Serum cobalamin and folate concentrations are indicators for gastrointestinal disease in humans [44]. In cats and dogs, a similar association has been suggested due to the positive therapeutic outcome of intestinal disease when cobalamin concentrations are replenished [28, 29]. In general, both cobalamin and folate are affected by intestinal health and more specifically intestinal absorptive capacity of various segments of the small intestine (i.e., folate in the proximal small intestine and cobalamin in the ileum) [26, 28, 29]. Considering an association between serum cobalamin and folate and intestinal health and absorption, the current findings, whilst still being within the normal reference interval, may suggest better intestinal properties in lean compared to obese cats and improvement of intestinal health with weight loss.

The presence of enriched taxa in obese cats prior to weight loss, compared to lean cats, as well as the failure to identify such differences in enriched taxa between obese cats before and after weight loss, may strengthen the findings that body composition and % weight loss, while excluding diet as a confounder, are the main drivers of changes in the fecal microbiota [34,35,36,37]. Although BW and BCS significantly decreased with energy restriction, the weight loss observed may not have been sufficient to cause significant changes in the biodiversity indices, relative abundance or LEfSe analysis in obese cat over the course of the weight loss plan. Still, fewer differences in enriched taxa were observed when comparing obese cats after weight loss to the lean cats. This might mean that with weight loss, the microbial population membership and composition are changing slowly, yet a 10-week weight loss period might not be long enough to completely revert the obesity-related differences in enriched taxa to a lean body condition.

Challenges occurred with fecal collection during the current study. The owners were advised to maintain the fecal samples at 4 °C until transfer to the clinic, yet, some owners kept them at ambient temperature. In a study by Weese and Jalali (2014), no changes in microbial membership and composition were observed during 7 day storage at 4 °C [45]. Likewise, a recent study investigated the effects of storage of fecal samples at ambient temperature on the feline fecal microbiota and confirmed the validity of using feline fecal samples that were kept at an ambient temperature for up to 4 days for microbiota-related analyses [46]. Therefore, despite the mentioned challenges, the authors did not expect fecal samples storage conditions to affect the results of the microbial-related analyses.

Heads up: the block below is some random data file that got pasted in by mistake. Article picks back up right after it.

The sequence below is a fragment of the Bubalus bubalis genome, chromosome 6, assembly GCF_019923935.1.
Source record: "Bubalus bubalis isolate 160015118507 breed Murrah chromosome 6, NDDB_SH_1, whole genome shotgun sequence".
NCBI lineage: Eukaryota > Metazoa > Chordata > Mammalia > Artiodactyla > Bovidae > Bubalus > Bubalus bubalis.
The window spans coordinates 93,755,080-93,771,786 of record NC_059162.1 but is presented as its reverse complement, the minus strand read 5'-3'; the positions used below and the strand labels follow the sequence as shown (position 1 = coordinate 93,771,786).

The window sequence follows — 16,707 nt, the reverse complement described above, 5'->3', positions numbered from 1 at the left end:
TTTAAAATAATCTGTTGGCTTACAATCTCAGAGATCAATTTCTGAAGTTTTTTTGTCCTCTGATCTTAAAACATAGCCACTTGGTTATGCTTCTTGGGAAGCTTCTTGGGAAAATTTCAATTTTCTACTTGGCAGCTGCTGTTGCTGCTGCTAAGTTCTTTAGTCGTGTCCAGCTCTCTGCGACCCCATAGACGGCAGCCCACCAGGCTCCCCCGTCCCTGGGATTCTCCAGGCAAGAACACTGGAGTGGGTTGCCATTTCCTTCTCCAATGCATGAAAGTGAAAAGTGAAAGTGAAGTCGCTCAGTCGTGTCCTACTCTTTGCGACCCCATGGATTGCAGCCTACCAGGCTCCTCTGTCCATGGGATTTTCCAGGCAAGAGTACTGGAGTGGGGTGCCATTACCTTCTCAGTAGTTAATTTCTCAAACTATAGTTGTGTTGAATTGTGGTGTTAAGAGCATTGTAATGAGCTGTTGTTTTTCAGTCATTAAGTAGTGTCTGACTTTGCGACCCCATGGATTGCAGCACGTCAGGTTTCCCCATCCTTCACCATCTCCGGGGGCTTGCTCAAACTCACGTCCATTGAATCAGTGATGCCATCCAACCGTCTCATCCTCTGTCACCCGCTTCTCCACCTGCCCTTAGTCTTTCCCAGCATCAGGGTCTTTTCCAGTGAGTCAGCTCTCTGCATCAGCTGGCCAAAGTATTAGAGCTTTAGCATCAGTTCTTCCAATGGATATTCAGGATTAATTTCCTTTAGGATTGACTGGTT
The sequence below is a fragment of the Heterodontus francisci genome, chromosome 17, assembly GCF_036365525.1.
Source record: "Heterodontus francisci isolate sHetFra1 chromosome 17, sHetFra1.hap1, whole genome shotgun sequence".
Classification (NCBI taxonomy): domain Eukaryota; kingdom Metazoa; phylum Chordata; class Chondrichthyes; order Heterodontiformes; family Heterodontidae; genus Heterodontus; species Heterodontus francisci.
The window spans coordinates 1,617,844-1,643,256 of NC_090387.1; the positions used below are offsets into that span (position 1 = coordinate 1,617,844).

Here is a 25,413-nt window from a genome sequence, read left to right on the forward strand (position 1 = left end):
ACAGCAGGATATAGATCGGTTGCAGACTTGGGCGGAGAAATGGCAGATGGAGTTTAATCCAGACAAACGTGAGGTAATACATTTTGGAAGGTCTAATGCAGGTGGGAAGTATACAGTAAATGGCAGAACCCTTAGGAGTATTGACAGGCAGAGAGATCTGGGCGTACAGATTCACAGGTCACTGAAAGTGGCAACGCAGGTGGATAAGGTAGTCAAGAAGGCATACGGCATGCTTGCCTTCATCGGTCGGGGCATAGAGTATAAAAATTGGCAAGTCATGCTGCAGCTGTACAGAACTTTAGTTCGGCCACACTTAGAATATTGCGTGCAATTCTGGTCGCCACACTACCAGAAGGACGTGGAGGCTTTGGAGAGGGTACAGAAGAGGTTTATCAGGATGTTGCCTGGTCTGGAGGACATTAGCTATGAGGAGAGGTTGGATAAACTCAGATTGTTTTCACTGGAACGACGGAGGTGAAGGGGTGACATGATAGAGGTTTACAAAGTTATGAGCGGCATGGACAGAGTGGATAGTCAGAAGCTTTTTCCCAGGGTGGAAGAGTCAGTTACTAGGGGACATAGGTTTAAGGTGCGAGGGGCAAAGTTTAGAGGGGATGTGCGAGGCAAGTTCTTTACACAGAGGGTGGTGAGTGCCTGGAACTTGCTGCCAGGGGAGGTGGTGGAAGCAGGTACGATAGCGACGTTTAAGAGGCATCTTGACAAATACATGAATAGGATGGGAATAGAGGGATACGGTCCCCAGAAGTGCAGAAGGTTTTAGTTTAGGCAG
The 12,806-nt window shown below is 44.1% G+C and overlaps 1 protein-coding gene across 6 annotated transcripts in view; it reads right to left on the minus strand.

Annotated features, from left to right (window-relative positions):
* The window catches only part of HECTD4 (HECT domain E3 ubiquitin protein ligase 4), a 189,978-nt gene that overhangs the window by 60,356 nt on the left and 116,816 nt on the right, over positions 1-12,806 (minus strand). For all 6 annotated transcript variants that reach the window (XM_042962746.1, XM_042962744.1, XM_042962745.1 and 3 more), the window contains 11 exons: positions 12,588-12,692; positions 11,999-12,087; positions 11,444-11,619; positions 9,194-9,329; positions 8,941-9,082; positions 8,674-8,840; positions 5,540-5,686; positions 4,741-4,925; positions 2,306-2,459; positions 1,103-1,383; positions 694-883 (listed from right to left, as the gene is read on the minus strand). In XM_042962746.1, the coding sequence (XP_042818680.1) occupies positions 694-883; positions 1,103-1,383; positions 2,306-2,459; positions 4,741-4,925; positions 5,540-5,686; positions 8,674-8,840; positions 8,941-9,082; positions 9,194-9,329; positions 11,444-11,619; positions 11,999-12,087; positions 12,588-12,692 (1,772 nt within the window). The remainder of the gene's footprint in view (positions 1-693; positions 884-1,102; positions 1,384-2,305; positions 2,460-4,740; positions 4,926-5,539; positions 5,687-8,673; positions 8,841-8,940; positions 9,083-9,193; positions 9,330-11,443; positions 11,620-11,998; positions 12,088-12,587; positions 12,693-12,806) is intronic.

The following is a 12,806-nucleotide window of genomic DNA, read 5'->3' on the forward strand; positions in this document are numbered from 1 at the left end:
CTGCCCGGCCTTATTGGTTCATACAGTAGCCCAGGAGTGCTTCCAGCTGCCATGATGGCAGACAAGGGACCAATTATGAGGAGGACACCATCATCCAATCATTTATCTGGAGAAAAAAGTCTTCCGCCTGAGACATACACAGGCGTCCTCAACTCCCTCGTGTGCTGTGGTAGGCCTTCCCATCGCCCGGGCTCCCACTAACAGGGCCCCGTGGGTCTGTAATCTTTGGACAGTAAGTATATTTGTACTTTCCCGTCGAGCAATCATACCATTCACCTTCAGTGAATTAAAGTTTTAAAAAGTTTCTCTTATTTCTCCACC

In the current study, aside to the relatively short weight loss period that was not sufficient for obese cats to reach their ideal body weight, the sample size was relatively small for all groups, and can be considered a limitation. However, since a similar study had not previously been conducted in client-owned cats, the samples size was aligned with other feline studies, investigating the effects of GI inflammatory conditions on the microbial population [47, 48]. Nevertheless, it is possible that with a larger sample size, and a longer period of caloric restriction would promote greater weight loss as well as more distinct and consistent changes in the fecal microbiota than were identified in the current study here.


Enriched taxa in LEfSe analysis were observed especially when comparing obese cats before and after weight loss. Nearly half of the enriched taxa in the obese group belonged to Firmicutes, which concurs with previous reports in humans and mice. This may be related to better energy-harvesting abilities of the host. However, a metagenomic approach is warranted to explore the functional potential of the feline obese fecal microbiome. The current study also demonstrated minimal effects of a 10-week standardized and successful weight loss plan on microbial biodiversity, while excluding diet as a confounder. This may imply that sudden short-term energy restriction is not enough to revert microbial changes in the intestines.

Moreover, assessment of serum cobalamin and folate, although all concentrations were within the reference interval, potentially suggest improved intestinal health in lean compared to obese cats, which could be achieved with weight loss in obese cats. Nevertheless, more research is warranted allowing for a longer weight loss period and a larger sample size.


Experimental design

Fourteen lean (BCS 4–5/9, 10 males and 4 females) and 17 obese (BCS ≥ 8/9, 11 males and 6 females) cats were enrolled into the study [49]. All cats were client-owned animals from the Guelph, Ontario region, who live indoors, were neutered and between 2 and 9 years of age. All cats were assessed to be healthy, apart from obesity, based on physical examination and medical history provided by the cat’s owner, as well as complete blood count (CBC) and serum biochemistry profile. There was no history of antimicrobial or anti-inflammatory medications administered in the 90 day period before commencing study enrolment. The study took place between May 2015 and December 2016.